A majority of Glynn County Commissioners voted to hire the Georgia Association of Chiefs of Police to manage the search for a new Glynn County Police Department chief, leaving those backing an alternate proposal feeling snubbed.
Current Chief Jay Wiggins announced earlier this month he is retiring at the end of January.
According to a letter from the Georgia Association of Chiefs of Police (GACP) to county manager Alan Ours, evaluating candidates costs around $900 each and the county can expect a selection of eight to 10 candidates.
GACP wasn’t the only agency to pitch the service. The National Organization of Black Law Enforcement Executives, or NOBLE, indicated it could do the same work for $10,000 with the bill footed by The Initiative, which bills itself as “advancing the blue and Black partnership”; the Mercer Group pitched its services for a base charge of $17,500 and reimbursement for some incurred expenses; and a letter from Slavin Management Consultants included a charge of just over $15,200.
NOBLE’s proposal was unique, said Ours, because it was brought to the commission by The Initiative, a Washington, D.C., based nonprofit devoted to advocating for and implementing community policing across the U.S. The Initiative would also pay NOBLE’s $10,000 fee.
Ours suggested the commission go with the GACP due to its deep roots in Georgia law enforcement and the depth of expertise from other police chiefs brought into the candidate search process.
“The reason why I’m recommending that is because of their understanding of Georgia, our state, their understanding of what Glynn County has been through in the last couple of years, especially in the last year in our police department, and their testing methods,” Ours said.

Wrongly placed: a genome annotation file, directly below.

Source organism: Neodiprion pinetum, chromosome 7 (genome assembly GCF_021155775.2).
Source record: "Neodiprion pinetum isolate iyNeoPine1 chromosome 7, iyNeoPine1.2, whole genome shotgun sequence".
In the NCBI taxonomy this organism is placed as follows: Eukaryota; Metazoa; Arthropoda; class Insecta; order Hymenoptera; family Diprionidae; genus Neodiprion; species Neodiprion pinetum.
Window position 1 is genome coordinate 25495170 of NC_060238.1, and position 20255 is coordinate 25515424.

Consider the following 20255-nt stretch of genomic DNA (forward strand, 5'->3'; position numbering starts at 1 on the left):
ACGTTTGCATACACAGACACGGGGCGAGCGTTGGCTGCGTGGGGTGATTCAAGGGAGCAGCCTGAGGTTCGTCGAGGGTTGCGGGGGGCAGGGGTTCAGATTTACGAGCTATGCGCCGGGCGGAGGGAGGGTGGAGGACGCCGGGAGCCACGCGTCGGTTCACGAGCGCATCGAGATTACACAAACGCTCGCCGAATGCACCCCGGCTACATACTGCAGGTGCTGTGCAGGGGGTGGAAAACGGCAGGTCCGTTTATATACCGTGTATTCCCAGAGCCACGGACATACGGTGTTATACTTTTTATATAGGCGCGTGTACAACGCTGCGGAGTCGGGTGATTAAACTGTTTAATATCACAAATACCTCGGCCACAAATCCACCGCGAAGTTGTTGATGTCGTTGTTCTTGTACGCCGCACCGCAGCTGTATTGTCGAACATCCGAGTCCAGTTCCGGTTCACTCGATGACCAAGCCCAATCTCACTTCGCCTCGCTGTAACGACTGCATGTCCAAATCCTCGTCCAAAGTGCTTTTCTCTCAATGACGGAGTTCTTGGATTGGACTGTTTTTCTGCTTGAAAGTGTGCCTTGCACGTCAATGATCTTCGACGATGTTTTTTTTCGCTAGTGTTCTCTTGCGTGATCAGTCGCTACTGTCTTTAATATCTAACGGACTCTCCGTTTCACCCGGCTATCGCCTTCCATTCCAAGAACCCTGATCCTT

GACP would promote the job nationally and through a wide variety of law enforcement organizations, including through NOBLE. Candidates selected by GACP would spend a day at the association’s office in Canton, where they would undergo oral and written tests and interviews conducted by other police chiefs.
The county would then review those tests and interviews, select a handful of finalists and conduct their own interviews.
A search will take 90 to 120 days no matter who the county hires, Ours said.
At-large Commissioner David O’Quinn said the county’s Police Advisory Panel, on which he serves as a member, largely supports the GACP due for the same reasons Ours did.
Not all agreed, however.
District 5 Commissioner Allen Booker, whose district is almost entirely within the Brunswick city limits, said hiring NOBLE would be the only way to be sure Glynn County would get a diverse selection of prospects that are qualified to enact a strong community policing system.
Further, he felt the GACP membership’s deep entrenchment in law enforcement would be a detriment, as it would be more likely to select candidates with a traditional “warrior” mindset, as opposed to the ground-level cooperative policing the county is looking to foster.
Rather than relying on the state chiefs association or NOBLE, District 2 Commissioner Cap Fendig said it is incumbent on the commission to pick the right candidate.
A motion from Fendig to hire GACP to conduct the search passed 5-2, commissioners O’Quinn, Fendig, Sammy Tostensen, Bill Brunson and Chairman Wayne Neal voting in favor and Booker and at-large commissioner Walter Rafolski opposing it.
Booker was not the only one unhappy with the decision.
When asked outside the courthouse following the vote, A Better Glynn co-founder Bobby Henderson said he viewed the decision as just a continuation of the disregard for vulnerable groups in the county.
As soon as members of his organization heard rumors in September that Wiggins was planning to retire soon, A Better Glynn contacted The Initiative and had a proposal from NOBLE on the commissioners’ desks by the next month.
Commissioners talked a big game about prioritizing community policing in their search for a new chief, he said, but they turned down an offer from an organization built on the practice. A proposal that included footing the bill in the county’s stead, no less.
In other business, commissioners gave their blessing to an organization working with the College of Coastal Georgia on a local broadband internet expansion plan and continued discussing a proposed Special Purpose Local Option Sales Tax 2021 projects list.
Find this story online at thebrunswicknews.com to read the most recent proposed projects list.